It’s a busy time for camping and hiking across the country.But Canadians spending time outdoors this summer face an emerging health problem.There’s a rapid increase in the number of cases of Lyme disease and infection caused by tick bites. And those who have the disease, say authorities aren’t doing enough to combat the threat.
Lyme disease is caused by a bacterium called Borrelia burgdorferi. The way you get infected with Borrelia is to be bitten by a vector or insect carrying the infection typically, a black-legged deer tick so named because the tick gets infected after biting a deer (sometimes a mouse) carrying the bacterium. The infected tick latches tightly onto a person and bites the skin, drawing blood, thus transmitting the bacterium. You don’t get Lyme disease by eating deer infected with the bacterium.
Symptoms of Lyme disease vary from person to person and include skin rash, headache, fever or chills, fatigue, numbness or tingling, swollen glands, dizziness, irregular heart beat, muscle and joint pain, mental fog, and neurological symptoms that rarely include paralysis. Left untreated, Lyme symptoms can last months to years, and in rare cases, can lead to death.
The Public Health Agency of Canada says that in 2015, there were 707 new cases of Lyme disease a big jump compared to 143 cases reported back in 2009. Both Ontario and Quebec have both reported large increases in the number of patients infected. Ottawa public health officials reported 70 cases in 2015, up from 22 the year before. In addition to Quebec and Ontario, Lyme has also been reported in New Brunswick, Nova Scotia, Manitoba and southern B.C. The thing is, authorities believe the cases reported are just the tip of the iceberg. Dr. Gregory Taylor, the Public Health Agency of Canada’s chief medical officer of health says there could be thousands of Canadians who have been infected recently. The most alarming prediction I’ve seen is as many as 20,000 new cases a year.
What’s behind the jump in the number of Canadians infected? Chalk some of it up to greater awareness. In the ER, I see many more patients who come in with tick bites asking to be tested for Lyme disease. But a big part of the trend is an actual increase in the number of people infected. There are a number of credible theories. Climate change means that more infected ticks are surviving through the Canadian winter. Warmer weather also extends the seasons in which Canadians go hiking and mountain biking in places where the ticks thrive. The less hunting Canadians do, the more deer survive to act as reservoirs of the disease. As well, birds infected with the bacterium may carry it and the disease to more and more parts of the country.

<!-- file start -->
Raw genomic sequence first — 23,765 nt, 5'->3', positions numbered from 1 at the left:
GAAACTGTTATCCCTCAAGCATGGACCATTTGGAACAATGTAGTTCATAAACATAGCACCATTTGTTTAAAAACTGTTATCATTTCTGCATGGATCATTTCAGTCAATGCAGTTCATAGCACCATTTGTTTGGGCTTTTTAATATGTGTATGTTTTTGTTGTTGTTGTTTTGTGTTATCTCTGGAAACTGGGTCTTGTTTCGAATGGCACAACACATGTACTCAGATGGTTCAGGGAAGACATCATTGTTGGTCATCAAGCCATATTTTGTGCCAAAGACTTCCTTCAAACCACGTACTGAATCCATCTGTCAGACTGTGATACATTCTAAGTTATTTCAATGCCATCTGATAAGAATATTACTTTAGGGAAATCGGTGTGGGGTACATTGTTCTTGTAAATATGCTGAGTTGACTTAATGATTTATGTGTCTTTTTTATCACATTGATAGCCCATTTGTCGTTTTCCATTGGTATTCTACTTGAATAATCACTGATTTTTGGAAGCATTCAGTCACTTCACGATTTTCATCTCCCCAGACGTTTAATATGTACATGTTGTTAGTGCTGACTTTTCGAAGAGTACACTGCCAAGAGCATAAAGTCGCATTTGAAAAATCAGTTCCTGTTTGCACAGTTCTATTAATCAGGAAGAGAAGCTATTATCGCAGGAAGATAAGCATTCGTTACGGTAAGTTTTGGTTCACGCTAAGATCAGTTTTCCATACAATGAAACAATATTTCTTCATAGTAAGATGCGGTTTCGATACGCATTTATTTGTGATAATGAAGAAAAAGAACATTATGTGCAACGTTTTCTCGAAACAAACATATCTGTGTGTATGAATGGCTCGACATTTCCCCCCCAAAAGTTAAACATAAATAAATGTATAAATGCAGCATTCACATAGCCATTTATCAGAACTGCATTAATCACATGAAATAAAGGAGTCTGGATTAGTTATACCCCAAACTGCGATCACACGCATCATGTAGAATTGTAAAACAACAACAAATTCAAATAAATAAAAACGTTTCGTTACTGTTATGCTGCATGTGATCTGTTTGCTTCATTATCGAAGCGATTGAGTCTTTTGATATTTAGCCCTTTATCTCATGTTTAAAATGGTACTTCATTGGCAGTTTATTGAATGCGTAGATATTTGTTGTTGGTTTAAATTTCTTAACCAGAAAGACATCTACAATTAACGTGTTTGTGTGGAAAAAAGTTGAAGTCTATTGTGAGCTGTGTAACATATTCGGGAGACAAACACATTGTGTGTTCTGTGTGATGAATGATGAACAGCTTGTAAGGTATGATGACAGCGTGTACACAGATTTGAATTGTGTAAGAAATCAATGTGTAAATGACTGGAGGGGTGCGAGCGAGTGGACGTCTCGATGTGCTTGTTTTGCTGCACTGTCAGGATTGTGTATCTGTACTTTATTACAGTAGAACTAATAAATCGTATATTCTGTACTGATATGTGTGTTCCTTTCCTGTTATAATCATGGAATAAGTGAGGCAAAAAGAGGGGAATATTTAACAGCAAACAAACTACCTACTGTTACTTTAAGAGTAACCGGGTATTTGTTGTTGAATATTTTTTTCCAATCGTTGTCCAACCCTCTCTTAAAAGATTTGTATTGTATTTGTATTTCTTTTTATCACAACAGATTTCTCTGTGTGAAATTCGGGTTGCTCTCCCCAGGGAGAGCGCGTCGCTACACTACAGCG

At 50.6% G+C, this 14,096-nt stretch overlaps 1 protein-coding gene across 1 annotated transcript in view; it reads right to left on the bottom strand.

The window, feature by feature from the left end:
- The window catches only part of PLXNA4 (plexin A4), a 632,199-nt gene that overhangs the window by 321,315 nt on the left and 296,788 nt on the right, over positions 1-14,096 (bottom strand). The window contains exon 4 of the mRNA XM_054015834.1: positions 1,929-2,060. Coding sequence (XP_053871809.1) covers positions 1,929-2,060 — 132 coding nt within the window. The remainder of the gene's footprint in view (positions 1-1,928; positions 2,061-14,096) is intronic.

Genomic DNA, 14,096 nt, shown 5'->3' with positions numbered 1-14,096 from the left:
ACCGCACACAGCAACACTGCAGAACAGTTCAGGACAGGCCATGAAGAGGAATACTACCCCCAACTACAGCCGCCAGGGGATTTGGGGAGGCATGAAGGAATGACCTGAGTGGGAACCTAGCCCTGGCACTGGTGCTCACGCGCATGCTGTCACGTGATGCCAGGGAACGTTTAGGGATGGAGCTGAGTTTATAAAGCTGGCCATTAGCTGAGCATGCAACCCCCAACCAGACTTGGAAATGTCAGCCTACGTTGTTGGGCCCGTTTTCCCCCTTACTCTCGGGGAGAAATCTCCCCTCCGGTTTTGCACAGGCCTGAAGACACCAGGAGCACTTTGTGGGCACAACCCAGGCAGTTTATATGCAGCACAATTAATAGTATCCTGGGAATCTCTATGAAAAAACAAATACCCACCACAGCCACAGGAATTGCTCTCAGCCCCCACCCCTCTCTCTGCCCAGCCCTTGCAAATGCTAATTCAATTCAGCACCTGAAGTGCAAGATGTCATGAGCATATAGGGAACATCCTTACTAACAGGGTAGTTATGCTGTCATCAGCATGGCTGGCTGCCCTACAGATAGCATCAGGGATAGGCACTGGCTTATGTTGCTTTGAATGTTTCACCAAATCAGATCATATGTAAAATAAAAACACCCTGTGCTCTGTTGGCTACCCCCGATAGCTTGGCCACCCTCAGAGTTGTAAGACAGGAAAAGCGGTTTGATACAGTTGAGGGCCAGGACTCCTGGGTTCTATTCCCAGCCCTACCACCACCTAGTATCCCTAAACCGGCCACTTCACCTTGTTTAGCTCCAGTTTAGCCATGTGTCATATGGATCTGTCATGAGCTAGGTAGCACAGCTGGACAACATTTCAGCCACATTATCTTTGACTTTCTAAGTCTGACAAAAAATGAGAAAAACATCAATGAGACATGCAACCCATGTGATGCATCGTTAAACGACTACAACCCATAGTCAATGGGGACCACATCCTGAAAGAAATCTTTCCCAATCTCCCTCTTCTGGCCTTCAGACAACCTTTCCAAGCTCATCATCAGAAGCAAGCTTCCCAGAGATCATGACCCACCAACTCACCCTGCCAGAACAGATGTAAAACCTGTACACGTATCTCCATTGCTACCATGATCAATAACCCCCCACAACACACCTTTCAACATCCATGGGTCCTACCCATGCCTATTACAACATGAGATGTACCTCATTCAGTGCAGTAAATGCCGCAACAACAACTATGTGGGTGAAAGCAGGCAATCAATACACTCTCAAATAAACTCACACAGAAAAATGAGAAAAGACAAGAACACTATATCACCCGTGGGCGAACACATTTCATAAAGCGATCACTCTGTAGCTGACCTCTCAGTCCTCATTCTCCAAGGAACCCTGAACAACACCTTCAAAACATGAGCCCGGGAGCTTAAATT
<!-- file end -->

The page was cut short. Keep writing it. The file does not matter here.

Whatever the cause, critics doubt that the health care system is prepared to deal with the increase. The Canadian Lyme Disease Foundation which is dedicated to raising awareness and promoting research and education, says diagnostic testing, treatment, physician and public awareness are largely inadequate. As reported by CBC News, at a national conference on Lyme disease held in May, one woman said she spent “years going to Canadian doctors to try and find out why she was experiencing severe eye inflammation, headaches and fatigue,” and only got the correct diagnosis when she went to a doctor in upstate New York. She said she spent more than $75,000 in the U.S. on treatments that weren’t available in Canada. She said that Canadian doctors have been extremely slow to recognize that chronic Lyme disease is an actual diagnosis.
And, a woman from Saint John told the CBC’s Information Morning that she spent up to the limit on her credit cards on treatment for chronic Lyme disease.
To reduce the potential threat, the Public Health Agency of Canada advises Canadians to see their health provider right away should theydevelop symptoms of Lyme disease in the weeks after a tick bite. Tell your health care provider about your symptoms and especially if you participated in any activities in an at-risk area. If you saved the tick that bit you, bring it to your medical appointment because we can send it to the lab for analysis. Be prepared to tell your doctor how long the tick was attached to you (the longer, the more likely you are to be infected), and where you were when you were bitten by the tick.
Here is a link that explains how to remove a tick, and other useful bits of information.
Prompt treatment with antibiotics means a strong likelihood of a full recovery. The longer you wait, the more likely you won’t connect the disease to a tick bite, the more likely it is that you will develop delayed symptoms, and the more difficult it is to cure the disease.